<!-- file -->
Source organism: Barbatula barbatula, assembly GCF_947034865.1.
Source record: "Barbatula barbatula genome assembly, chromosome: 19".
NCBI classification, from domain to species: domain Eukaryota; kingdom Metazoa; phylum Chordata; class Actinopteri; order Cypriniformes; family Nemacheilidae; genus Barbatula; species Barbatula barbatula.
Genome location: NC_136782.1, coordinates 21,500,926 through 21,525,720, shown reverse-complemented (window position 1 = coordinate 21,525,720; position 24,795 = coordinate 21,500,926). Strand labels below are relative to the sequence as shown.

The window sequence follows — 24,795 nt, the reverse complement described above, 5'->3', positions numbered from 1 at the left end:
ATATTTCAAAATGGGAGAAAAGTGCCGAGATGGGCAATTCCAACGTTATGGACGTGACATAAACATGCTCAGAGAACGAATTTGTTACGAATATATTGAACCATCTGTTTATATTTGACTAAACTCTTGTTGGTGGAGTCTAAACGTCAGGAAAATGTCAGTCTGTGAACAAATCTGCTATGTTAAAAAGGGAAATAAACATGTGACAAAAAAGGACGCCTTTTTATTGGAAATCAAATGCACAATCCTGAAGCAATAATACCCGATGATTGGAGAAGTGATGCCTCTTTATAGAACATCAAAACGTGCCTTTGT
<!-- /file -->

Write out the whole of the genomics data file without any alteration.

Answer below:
Source organism: Barbatula barbatula, assembly GCF_947034865.1.
Source record: "Barbatula barbatula genome assembly, chromosome: 19".
NCBI classification, from domain to species: domain Eukaryota; kingdom Metazoa; phylum Chordata; class Actinopteri; order Cypriniformes; family Nemacheilidae; genus Barbatula; species Barbatula barbatula.
Genome location: NC_136782.1, coordinates 21,500,926 through 21,525,720, shown reverse-complemented (window position 1 = coordinate 21,525,720; position 24,795 = coordinate 21,500,926). Strand labels below are relative to the sequence as shown.

The window sequence follows — 24,795 nt, the reverse complement described above, 5'->3', positions numbered from 1 at the left end:
ATATTTCAAAATGGGAGAAAAGTGCCGAGATGGGCAATTCCAACGTTATGGACGTGACATAAACATGCTCAGAGAACGAATTTGTTACGAATATATTGAACCATCTGTTTATATTTGACTAAACTCTTGTTGGTGGAGTCTAAACGTCAGGAAAATGTCAGTCTGTGAACAAATCTGCTATGTTAAAAAGGGAAATAAACATGTGACAAAAAAGGACGCCTTTTTATTGGAAATCAAATGCACAATCCTGAAGCAATAATACCCGATGATTGGAGAAGTGATGCCTCTTTATAGAACATCAAAACGTGCCTTTGT